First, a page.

Real biker traps, white markings, manhole covers and other plastic speed bumps have clearly not been designed for lovers of 2-wheelers. We can have all the dexterity in the world, brake or turn on one of them in wet weather, it's almost certain.
We have no advice to teach you how to manage these difficulties. The only solution: avoid them. Avoid them in all weathers but especially when it rains. There is no secret.
And in the case of huge zebras as we sometimes find to mark out bus locations? If you really can't avoid them, be extra careful, brake beforehand and keep your bike as straight as possible once on it.
Overconfidence in lineups
Every week at Liberty, we call injured bikers to hear from them. Half of the accidents are due to rising queues on expressways (motorways, ring roads and national roads during rush hour). Knowing that, we almost want to give up the ascent of the line on 2-wheelers… Almost! Because what makes the motorcycle's charm is also to be able to save time by sparing traffic jams. Also, to prevent us from calling you too, here are our tips:
limit your speed, look for motorists in the mirrors to make sure they have seen you, but above all… limit your speed! Really. This is what will allow you to react well in the event of an unforeseen dislocation.
Parking on a slope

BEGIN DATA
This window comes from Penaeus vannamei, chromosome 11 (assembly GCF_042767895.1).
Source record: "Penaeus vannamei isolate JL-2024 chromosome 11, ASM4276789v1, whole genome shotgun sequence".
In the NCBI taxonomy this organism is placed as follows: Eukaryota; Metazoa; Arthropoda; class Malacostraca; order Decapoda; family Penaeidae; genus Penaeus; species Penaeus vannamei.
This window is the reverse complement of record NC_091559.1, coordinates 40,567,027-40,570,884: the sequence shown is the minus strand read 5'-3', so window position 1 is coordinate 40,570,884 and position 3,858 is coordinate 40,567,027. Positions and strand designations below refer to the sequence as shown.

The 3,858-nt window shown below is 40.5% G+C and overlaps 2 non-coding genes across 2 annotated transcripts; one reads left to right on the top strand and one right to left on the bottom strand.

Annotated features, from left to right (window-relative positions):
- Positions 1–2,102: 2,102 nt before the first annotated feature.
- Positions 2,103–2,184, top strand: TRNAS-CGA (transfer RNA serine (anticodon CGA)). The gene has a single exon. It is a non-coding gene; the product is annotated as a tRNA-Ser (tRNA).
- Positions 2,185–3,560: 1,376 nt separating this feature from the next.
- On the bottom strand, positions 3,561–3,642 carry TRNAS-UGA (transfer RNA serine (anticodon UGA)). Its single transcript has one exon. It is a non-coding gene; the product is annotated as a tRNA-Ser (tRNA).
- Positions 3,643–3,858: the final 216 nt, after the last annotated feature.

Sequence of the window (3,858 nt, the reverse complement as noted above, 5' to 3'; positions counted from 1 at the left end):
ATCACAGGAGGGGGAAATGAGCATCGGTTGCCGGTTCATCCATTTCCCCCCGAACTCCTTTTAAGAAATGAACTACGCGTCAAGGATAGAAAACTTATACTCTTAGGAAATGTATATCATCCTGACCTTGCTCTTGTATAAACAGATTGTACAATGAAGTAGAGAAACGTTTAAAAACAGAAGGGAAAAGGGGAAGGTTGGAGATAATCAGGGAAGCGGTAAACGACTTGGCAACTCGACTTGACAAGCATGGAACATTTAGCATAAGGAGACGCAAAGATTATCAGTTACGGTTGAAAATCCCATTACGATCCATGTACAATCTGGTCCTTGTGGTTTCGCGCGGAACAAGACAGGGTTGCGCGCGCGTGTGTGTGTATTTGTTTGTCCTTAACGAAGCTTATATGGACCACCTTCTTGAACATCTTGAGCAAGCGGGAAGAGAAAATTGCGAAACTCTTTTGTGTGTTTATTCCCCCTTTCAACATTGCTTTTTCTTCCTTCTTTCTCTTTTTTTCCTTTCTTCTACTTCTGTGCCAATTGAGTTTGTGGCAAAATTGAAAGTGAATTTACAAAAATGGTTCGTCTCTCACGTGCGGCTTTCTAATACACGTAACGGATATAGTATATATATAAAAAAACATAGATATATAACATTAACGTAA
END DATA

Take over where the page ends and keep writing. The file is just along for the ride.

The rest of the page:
Not dangerous but very annoying to get out of, parking on a slope is one of the worst situations a young motorcyclist can encounter. It disgusts you as an apprentice biker in less time than a trip in hail!
Parking on a slope is when, for example, you park on the low side thinking of backing up to start again, except that the road is on a slope. Motorcycles, you know, are quite heavy and especially not equipped with reverse gear (except for big road cars. But if you are a beginner, you certainly don't ride a big road car). You will have to push your bike backwards with the sole strength of your calves, without slipping or falling. After being fooled once or twice, you will probably prefer to park on a flat spot.
Our advice: if you are the dizzy type, never ride alone. Thus, your partner will be able to put his motorcycle on a stand and come and pull your motorcycle if you ever find yourself in a delicate position. If you are dizzy and have to ride alone, opt for shoes with good non-slip soles. Once parked on a slope, they will be your best allies to get you out of this misstep.
Fichu disc lock
Who has never forgotten their disc lock before leaving? So, we are talking here about the mistakes made by motorcycle beginners but it can happen to all bikers. Whether they have 5 months or 5 years of experience, the disc lock is the enemy of all bikers. Unless you use the small neon yellow plastic cord which will visually remind you that you have locked your wheel. That saved more than one motorcycle! One does not go without the other, know that.
Ride to music
It's not really one of the mistakes made by beginners on a motorcycle, it's more of a mistake you make until you realize it's a mistake. In music, we do not perceive the surrounding noise. You will tell us, it is the same as a motorist driving with the sound system on full blast. But the vulnerability of the biker logically leads to excessive caution. It's pretty cool to hear what's going on around us to avoid risky situations. And then hearing the nice sound of your bike, it's still more fun, isn't it?
These are just some of the mistakes a beginner can make but if you have any question on something you’d like to know, be sure to pop into the CMW shop or send us an email!